According to the study, Latinos are by far the largest minority group in the U.S. public school system, comprising more than one-fifth of all pre-K-12 students. However, the report also finds that Latino students have the lowest educational attainment level of any group in the United States. Only about half of all Latino students earn their high school diploma on time and of the students who do complete high school, only half are as likely as their peers to be prepared for college. Only 13 percent of Latinos have a bachelor's degree and only 4 percent have completed graduate or professional degree programs, according to the study. In addition, Latino students have fewer opportunities than their peers to take challenging curricular including advanced courses in mathematics and Advanced Placement (AP) and International Baccalaureate courses.
“Hispanic students have graduated at lower rates than the rest of the population for years, making America's progress impossible if they continue to lag behind,” said Juan Sepulveda, director of White House Initiative on Educational Excellence for Hispanics. “Strengthening and improving educational excellence in this community isn't just a Hispanic problem. It's a challenge to the entire country.”
Winning the Future finds that that the educational disadvantage starts at a young age for Latino children and they are less likely than any other group to enroll in any early learning program. Through the American Recovery and Reinvestment Act of 2009, the Obama administration has invested $5 billion in early learning programs including Head Start, Early Head Start, and child care and services under the Individuals with Disabilities Education Act (IDEA). According to the study, 36 percent of the children served by Head Start are Latino and 19 percent of the nation's child care subsidy recipients are Latino.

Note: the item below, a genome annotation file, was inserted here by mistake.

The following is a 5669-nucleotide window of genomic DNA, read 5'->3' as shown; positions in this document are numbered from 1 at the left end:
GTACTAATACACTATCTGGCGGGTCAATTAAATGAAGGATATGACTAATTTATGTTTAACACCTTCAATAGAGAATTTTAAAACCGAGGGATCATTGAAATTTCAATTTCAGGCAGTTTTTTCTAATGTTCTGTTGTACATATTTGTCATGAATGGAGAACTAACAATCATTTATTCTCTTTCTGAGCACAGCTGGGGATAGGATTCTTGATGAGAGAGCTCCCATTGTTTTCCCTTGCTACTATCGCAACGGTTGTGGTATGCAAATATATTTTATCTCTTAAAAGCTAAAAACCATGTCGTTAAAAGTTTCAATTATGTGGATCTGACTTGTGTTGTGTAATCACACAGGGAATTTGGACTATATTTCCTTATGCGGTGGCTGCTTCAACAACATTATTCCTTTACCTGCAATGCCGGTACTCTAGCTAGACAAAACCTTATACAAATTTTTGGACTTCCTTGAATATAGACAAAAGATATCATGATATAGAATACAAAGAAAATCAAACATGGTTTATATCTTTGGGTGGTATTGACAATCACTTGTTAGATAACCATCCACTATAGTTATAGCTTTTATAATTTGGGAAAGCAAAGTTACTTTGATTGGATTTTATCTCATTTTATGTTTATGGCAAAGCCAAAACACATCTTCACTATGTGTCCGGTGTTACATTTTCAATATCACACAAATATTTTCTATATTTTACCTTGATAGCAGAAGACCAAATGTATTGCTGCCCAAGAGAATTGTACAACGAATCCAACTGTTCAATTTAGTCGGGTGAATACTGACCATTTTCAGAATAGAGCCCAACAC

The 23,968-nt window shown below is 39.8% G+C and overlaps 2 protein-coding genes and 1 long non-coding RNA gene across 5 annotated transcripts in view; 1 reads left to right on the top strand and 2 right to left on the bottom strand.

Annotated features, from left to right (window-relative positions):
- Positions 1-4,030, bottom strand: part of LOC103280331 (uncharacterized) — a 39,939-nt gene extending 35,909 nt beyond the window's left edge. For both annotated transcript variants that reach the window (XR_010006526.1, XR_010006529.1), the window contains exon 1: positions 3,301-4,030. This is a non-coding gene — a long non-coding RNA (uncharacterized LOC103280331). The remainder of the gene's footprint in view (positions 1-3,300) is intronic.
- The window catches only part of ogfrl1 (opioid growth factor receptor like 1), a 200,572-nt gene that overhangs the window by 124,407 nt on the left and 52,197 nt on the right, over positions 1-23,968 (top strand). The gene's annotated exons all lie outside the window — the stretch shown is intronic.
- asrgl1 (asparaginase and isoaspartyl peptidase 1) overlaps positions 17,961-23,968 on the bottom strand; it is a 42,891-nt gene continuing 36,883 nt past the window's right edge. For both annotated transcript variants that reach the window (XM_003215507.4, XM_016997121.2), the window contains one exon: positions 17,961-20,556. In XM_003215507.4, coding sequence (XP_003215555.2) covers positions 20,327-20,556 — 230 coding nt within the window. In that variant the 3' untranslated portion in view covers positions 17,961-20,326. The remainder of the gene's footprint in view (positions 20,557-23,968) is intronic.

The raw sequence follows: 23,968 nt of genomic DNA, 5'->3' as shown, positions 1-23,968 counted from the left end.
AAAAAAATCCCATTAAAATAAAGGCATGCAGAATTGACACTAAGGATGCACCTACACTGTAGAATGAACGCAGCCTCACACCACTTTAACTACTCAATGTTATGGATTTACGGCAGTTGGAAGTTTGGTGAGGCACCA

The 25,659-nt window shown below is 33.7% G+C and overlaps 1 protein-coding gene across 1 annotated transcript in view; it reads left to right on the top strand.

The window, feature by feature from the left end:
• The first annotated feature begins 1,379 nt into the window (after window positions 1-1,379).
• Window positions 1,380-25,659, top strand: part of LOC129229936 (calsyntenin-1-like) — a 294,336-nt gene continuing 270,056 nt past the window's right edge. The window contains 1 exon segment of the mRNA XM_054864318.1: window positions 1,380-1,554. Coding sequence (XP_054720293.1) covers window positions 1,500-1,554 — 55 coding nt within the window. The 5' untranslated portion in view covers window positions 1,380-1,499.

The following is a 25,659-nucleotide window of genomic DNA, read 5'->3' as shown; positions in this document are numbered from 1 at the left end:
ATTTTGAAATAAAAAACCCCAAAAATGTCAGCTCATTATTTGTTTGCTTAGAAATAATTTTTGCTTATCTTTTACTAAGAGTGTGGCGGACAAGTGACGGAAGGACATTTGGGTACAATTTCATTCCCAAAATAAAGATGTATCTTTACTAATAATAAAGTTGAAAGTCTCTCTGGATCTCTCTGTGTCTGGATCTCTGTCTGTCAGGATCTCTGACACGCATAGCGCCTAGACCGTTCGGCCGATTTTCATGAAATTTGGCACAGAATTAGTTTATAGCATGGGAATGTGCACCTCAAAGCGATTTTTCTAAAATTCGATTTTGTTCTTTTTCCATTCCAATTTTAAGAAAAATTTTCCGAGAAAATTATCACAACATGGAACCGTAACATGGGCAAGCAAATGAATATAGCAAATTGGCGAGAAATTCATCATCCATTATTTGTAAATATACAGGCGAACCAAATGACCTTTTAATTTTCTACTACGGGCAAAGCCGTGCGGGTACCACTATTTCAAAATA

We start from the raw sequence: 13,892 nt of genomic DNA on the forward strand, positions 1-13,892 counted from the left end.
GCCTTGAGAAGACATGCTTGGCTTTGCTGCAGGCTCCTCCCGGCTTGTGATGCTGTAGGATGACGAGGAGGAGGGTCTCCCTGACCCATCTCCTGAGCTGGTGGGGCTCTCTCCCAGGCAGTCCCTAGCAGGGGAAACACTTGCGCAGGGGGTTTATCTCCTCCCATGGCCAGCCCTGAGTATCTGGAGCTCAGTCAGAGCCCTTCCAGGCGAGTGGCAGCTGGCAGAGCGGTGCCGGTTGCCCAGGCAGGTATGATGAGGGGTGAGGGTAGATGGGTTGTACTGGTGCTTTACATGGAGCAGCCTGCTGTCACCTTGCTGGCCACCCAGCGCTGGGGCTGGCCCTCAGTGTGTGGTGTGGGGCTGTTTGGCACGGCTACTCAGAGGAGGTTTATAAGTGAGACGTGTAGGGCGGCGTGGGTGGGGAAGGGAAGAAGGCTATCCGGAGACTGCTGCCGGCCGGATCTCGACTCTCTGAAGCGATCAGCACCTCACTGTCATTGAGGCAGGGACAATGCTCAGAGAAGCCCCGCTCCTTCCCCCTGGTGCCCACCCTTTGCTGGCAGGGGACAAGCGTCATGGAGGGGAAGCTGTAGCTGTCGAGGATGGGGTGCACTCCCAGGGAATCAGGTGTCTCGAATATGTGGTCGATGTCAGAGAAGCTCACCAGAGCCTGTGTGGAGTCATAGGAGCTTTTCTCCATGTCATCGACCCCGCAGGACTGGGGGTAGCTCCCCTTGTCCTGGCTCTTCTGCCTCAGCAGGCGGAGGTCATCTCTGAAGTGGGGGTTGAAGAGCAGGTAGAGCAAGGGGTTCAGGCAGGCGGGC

The report highlights the federal Race to the Top Initiative, a competitive grant-based program designed to encourage states to implement systematic reforms.
“The 11 states and one district that have been selected as Race to the Top winnersTennessee, Delaware, Rhode Island, Florida, Georgiaa, Hawaii, Maryland, Massachusetts, New York, North Carolina, Ohio and the District of Columbiareach approximately 22 percent of the Nation's Latino student population,” the report notes. “Five of the 15 states with the largest Hispanic populations won, including Florida (3rd), New York (4th), Georgia (10th), North Carolina (11th) and Massachusetts (15th).”